Housing proposal tests council
City could back mortgages for affordable homes
Steamboat Springs — A proposal tonight will test how far the City Council is willing to go to support affordable housing.
The council will discuss if it wants to keep affordable housing in the West End Village Project permanently deed restricted, and if it is willing to back the mortgages to those homes.
The major concern is that deed restrictions that would keep housing affordable could be lost if a lender forecloses on a house.
However, if the city or a housing authority backed those loans, the deed restrictions are secured.
The West End Village lies in the West of Steamboat Springs Area Plan, which requires one-third of all units be affordable with deed or mortgage restrictions.
Even though West End Village is providing 44-units of affordable housing, which is 50 percent of its development, the city’s planning department questions if it meets affordable housing requirements.
The plan requires units be controlled through deed or mortgage restrictions when they involve significant public effort or expense.
The Regional Affordable Living Foundation has allowed the affordable homes in West End Village to be purchased by people who make 120 percent or less of the area median income, live and work in Routt County and have assets of $200,000 or less.
Under RALF’s guidelines, when the homeowners sell the house, only someone who meets the same qualifications can purchase it.
Rob Dick, executive director of RALF, said the deed restrictions mean second market lenders, such as Fannie Mae, will not approve loans.
The lenders will not assume the risk of having restrictions on a house they might be forced to sell if a homeowner defaults on a loan.
Even though an affordable housing deed restriction is put in place through RALF, if the lender forecloses on a house, the restrictions cease.
Dick said he knows of one instance where an affordable housing project has been able to secure a second market lender and keep the deed restrictions.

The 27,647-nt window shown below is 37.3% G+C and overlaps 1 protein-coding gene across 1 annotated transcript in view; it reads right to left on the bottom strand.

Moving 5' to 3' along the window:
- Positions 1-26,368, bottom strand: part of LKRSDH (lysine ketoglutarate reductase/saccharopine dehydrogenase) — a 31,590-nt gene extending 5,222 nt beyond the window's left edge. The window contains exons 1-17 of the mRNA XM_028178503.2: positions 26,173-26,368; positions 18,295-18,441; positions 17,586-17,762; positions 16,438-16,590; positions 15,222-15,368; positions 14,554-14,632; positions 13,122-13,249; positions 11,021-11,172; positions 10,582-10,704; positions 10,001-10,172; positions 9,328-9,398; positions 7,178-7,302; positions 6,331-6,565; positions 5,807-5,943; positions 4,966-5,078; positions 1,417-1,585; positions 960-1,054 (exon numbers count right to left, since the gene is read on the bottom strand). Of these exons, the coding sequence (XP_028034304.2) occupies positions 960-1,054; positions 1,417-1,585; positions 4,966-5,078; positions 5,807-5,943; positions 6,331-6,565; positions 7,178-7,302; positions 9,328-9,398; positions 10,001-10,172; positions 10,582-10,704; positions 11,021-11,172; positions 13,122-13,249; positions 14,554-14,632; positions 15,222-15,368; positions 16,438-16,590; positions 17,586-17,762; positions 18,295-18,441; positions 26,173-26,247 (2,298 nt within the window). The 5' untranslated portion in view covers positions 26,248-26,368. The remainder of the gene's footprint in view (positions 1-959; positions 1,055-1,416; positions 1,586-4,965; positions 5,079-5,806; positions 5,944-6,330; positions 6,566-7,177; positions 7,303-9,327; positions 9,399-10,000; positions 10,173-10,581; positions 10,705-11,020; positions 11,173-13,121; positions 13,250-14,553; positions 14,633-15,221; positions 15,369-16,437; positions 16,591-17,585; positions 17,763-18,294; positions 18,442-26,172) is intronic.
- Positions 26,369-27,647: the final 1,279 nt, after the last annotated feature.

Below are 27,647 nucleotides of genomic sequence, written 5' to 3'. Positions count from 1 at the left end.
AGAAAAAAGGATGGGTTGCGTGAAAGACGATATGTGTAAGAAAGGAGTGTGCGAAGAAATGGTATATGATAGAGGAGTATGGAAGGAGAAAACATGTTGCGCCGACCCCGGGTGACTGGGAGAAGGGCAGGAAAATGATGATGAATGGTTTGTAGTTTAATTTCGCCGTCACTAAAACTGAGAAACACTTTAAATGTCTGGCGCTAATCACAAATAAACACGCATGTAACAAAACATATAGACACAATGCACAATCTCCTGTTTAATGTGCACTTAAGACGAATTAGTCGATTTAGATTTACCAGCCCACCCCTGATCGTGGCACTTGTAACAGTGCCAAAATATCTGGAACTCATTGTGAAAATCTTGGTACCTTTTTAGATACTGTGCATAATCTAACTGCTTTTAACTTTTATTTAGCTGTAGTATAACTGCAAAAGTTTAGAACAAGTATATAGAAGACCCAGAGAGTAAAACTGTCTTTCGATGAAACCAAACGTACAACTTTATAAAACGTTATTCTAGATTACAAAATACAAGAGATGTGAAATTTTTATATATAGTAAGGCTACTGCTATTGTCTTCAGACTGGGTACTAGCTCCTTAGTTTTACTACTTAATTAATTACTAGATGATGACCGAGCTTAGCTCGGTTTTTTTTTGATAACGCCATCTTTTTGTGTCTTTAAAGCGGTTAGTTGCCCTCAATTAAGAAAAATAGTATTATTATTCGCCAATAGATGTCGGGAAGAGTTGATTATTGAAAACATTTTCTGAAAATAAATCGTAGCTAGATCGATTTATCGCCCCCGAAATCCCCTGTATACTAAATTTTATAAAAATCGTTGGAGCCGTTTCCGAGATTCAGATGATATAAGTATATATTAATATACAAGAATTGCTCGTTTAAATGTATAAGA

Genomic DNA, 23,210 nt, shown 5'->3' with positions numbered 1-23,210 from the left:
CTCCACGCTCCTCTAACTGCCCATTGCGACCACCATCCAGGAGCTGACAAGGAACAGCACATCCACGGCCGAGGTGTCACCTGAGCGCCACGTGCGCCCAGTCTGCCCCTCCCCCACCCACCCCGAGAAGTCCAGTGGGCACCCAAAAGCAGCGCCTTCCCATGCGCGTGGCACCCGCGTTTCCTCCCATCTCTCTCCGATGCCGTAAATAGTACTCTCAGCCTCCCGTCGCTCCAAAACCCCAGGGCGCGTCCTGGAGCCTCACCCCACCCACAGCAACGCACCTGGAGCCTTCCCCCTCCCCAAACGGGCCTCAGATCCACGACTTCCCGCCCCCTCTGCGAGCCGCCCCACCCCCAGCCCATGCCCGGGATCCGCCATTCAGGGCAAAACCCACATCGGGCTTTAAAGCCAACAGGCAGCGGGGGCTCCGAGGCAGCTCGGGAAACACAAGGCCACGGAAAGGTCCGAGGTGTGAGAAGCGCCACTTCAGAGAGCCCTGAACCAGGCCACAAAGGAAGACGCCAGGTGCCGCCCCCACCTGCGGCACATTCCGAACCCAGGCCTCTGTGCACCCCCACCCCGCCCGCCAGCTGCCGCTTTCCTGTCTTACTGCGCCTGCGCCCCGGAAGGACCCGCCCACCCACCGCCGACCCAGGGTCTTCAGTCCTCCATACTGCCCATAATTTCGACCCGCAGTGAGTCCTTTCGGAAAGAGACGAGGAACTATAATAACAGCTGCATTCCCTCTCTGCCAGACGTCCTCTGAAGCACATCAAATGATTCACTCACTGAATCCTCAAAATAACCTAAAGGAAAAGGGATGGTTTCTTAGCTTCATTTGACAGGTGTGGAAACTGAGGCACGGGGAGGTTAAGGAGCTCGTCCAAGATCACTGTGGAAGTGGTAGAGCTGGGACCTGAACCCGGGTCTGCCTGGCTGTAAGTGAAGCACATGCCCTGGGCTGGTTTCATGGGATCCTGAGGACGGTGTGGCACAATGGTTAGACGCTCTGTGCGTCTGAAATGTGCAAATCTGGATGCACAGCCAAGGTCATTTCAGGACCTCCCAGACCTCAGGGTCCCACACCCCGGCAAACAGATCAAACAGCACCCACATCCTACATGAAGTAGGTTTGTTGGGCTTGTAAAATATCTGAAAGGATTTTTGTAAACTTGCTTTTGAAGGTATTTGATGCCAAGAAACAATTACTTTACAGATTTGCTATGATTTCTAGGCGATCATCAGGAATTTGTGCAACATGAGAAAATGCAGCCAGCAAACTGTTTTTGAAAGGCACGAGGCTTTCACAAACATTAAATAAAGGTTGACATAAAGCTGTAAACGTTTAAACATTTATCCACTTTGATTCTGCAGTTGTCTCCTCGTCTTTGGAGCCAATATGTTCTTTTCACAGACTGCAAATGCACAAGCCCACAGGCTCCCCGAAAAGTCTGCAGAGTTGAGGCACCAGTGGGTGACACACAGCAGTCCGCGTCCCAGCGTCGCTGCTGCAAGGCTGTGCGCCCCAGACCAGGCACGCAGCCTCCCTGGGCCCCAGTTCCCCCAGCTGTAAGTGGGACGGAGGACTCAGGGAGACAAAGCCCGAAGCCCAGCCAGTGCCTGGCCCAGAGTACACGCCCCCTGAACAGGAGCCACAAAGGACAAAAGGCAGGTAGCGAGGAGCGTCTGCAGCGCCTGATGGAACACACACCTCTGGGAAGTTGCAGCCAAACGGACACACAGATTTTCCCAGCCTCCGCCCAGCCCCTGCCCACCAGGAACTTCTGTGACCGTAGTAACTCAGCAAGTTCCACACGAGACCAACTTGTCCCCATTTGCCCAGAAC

But he also said it is a rare case and none of the current lenders are willing to take the risk.
Deed restrictions, however, could be kept in place if a housing authority or the city decided to back the loan.
In that case, if the lender foreclosed on a house, the authority or the city would pay off the loan and resell the house.
“It really is the only way a project is done,” Dick said.
One of the state’s most successful housing organizations, the Aspen and Pitkin County Housing Authority, backs the loans for its homeowners.
Cindy Christensen, operating manager of the housing authority, said local lenders and the authority do not see it as a risk. They know if a house forecloses, a long list is waiting and the home can easily be sold, she said.
But City Planning Director Wendie Schulenburg said backing the loans could be a risk that could cost the city $2 million if 10 homes costing $200,000 foreclosed.
“The city just financially can’t do it,” Schulenburg said.
Dick agrees that if the price of housing drops drastically, the city or whoever backs the loan would have difficulty selling the house to cover the mortgage.
Right now, Dick points to the list of names waiting to get into RALF’s affordable housing units.
More than 200 households signed up this summer for the 44 available units.
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